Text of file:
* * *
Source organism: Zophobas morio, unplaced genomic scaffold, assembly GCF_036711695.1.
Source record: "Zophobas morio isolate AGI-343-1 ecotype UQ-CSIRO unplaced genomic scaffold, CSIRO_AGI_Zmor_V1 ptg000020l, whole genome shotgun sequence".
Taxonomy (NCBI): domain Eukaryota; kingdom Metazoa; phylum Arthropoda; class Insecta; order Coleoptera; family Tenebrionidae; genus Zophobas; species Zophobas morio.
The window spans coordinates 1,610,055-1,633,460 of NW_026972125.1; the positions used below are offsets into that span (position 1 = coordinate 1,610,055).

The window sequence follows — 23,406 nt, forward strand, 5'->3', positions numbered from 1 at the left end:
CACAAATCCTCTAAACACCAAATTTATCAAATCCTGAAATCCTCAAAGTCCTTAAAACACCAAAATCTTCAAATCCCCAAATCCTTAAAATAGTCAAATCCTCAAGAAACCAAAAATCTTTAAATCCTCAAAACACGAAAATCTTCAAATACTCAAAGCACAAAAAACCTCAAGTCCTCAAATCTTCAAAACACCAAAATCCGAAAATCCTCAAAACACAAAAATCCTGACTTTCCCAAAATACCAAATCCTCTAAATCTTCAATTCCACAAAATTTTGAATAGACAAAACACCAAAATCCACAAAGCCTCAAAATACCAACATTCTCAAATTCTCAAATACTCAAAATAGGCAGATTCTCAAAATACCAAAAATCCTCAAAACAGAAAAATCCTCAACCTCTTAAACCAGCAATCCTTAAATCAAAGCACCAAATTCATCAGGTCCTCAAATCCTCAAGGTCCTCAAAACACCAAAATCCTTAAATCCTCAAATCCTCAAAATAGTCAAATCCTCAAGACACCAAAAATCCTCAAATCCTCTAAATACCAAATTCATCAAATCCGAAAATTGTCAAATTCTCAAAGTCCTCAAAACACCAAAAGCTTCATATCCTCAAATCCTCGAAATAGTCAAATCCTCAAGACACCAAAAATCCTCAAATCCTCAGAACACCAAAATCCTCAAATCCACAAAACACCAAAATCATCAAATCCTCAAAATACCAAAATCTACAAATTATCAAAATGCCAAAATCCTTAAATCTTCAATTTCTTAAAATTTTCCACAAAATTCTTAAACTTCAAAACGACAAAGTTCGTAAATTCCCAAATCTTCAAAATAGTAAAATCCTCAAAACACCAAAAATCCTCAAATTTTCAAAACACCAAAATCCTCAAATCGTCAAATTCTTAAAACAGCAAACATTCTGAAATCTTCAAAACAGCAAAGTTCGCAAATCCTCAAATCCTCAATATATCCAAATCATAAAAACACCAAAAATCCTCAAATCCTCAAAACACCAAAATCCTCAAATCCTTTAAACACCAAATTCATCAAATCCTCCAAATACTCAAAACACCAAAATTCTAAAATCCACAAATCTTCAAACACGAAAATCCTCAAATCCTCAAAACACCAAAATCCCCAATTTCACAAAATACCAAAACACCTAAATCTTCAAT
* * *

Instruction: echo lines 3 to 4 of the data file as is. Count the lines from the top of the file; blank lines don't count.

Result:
Taxonomy (NCBI): domain Eukaryota; kingdom Metazoa; phylum Arthropoda; class Insecta; order Coleoptera; family Tenebrionidae; genus Zophobas; species Zophobas morio.
The window spans coordinates 1,610,055-1,633,460 of NW_026972125.1; the positions used below are offsets into that span (position 1 = coordinate 1,610,055).